The framing device he uses in this second print is also typical of his inventive use of line. The play between the stylised secessionst flowers and the leaves on the tree is another example of his subtlety. As with alot of the German-speaking bookplate makers, he often used puns (for those who don't speak German, Jaeger means hunter). You'll also notice most of the prints here are signed. This was fairly typical of European ex libris of the time, though not of the British ones. It tends to suggest he didn't see them as ephemera and took them seriously (which is not true of alot of collectors).
I'm sorry to say my scan isn't very fair to this next image either. The printing is super-sharp. With the elongated image and gregarious crows, we find Peter in a Japanese frame of mind. The sense of depth he achieves by using black, mauve and white is remarkable. The print correctly reads from bottom to top but he wears his orientalism the way I prefer it worn: quite casually. Whoever Franz Forster was, I envy him this delicate little masterpiece. What gives pleasure here is what Ben Jonson said about craftsmanship: 'See what man can say in a little'.
(By now, readers who took in the tone of my post on Sylvan Boxsius might notice something similar here). Information about Peter is hard to come by. There doesn't even appear to be anything in German. By their style, they must date from between about 1900 and 1910. This helps to explain their consistency. It would also mean he learned to cut soon after woodcut became chic and I reckon what was fashionable is the reason behind these deft little creations. Nor does this scan bring out the delicacy of the peacock feather border in this fourth print, a real masterstroke that reminds me, of all things, of a border of real cutlery painted by Jasper Johns round one of his pictures.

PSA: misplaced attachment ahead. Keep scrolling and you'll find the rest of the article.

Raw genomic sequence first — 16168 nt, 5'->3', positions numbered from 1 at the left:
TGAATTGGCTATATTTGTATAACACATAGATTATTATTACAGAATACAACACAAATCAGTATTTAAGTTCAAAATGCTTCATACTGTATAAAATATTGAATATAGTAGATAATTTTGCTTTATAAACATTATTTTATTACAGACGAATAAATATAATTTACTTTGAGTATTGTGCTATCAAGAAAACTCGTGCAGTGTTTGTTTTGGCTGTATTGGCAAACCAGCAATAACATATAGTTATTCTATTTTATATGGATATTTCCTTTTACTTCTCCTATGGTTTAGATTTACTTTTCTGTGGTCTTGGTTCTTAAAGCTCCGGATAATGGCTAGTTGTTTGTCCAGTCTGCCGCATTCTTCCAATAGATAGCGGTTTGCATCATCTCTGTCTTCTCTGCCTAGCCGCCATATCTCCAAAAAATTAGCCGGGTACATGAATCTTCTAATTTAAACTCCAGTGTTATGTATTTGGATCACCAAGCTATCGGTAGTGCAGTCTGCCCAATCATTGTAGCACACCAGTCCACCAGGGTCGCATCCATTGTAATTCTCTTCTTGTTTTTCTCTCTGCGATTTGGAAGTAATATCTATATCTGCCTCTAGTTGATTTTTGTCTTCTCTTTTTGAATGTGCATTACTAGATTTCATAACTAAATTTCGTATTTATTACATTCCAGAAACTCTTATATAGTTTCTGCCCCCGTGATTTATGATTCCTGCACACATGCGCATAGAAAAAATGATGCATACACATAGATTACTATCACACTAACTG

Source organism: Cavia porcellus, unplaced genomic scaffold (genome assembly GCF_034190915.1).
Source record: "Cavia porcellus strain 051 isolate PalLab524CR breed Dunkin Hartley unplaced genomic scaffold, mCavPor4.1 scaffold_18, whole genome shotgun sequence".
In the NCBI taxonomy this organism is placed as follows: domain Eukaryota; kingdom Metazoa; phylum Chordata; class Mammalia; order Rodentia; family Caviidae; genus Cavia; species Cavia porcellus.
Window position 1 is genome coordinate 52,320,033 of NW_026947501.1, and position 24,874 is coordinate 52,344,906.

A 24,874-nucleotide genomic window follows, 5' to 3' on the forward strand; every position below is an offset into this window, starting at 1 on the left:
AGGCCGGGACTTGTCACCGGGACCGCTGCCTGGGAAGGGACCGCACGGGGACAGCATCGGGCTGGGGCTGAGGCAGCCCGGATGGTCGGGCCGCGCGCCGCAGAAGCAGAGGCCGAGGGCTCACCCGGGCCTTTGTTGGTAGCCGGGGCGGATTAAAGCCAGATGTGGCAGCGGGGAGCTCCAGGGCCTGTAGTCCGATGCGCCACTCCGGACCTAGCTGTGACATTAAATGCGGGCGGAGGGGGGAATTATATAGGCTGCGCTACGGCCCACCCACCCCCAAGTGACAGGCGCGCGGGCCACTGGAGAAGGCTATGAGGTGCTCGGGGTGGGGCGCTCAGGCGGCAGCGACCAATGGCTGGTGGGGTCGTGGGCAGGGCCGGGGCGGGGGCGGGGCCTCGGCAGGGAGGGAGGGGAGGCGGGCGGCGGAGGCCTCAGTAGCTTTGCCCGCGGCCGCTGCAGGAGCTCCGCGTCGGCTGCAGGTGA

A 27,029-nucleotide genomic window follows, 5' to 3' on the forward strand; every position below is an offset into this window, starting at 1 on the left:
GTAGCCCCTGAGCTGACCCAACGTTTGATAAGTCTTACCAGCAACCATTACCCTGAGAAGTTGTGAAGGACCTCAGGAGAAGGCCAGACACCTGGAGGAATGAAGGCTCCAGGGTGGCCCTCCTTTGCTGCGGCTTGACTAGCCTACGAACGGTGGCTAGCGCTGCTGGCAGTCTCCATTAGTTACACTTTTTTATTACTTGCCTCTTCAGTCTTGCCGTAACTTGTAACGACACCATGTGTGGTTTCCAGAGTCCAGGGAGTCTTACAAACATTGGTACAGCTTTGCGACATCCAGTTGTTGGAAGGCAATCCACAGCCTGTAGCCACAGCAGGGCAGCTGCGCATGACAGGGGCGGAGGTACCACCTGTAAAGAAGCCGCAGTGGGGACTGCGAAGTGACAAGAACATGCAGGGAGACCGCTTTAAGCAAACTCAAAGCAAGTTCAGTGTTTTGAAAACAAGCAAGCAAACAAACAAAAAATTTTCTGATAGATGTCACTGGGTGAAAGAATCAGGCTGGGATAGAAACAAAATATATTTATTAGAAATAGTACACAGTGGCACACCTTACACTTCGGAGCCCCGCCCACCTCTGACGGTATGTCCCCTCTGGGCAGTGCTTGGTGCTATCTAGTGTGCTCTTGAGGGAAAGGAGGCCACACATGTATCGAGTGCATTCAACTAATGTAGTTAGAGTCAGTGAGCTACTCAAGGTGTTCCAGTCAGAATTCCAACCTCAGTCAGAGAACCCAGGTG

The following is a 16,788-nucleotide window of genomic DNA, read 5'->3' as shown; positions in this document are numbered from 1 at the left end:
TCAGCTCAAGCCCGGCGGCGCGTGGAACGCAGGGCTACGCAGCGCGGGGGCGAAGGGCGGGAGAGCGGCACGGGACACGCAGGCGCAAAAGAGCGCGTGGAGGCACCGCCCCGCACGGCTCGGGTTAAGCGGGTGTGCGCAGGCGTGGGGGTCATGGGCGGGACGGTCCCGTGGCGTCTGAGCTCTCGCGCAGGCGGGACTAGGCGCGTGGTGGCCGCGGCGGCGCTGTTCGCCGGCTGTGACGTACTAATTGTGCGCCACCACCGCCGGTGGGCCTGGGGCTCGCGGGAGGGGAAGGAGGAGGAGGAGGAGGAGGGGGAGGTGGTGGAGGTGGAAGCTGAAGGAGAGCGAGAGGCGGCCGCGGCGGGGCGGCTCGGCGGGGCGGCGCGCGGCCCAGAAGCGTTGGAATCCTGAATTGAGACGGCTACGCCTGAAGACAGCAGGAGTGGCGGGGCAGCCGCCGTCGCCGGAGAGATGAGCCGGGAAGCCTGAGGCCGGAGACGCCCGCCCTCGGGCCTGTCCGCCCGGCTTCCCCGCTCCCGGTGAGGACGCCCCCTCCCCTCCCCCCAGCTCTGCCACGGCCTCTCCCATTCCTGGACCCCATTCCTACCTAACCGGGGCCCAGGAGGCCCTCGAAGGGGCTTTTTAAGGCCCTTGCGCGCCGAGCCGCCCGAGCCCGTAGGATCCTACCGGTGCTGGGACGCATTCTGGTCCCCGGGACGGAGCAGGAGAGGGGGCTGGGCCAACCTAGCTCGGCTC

A more complex image, this one, using five colours. I'd guess the others involved two blocks and here you can see the painter of still life taking over, the suggestion of a cultured life made certain without the individual themselves being portrayed. Just two basic features, a vase of lilacs and a beribboned mandolin, and none of the striving lists that modern British book plate engravers go in for to say something about personality. He might pun on a name to come up with an image but here suggestion and simplicity, scent and sound, are everything you need to know. He might as well have just said, 'To aesthetes everywhere' and left it at that.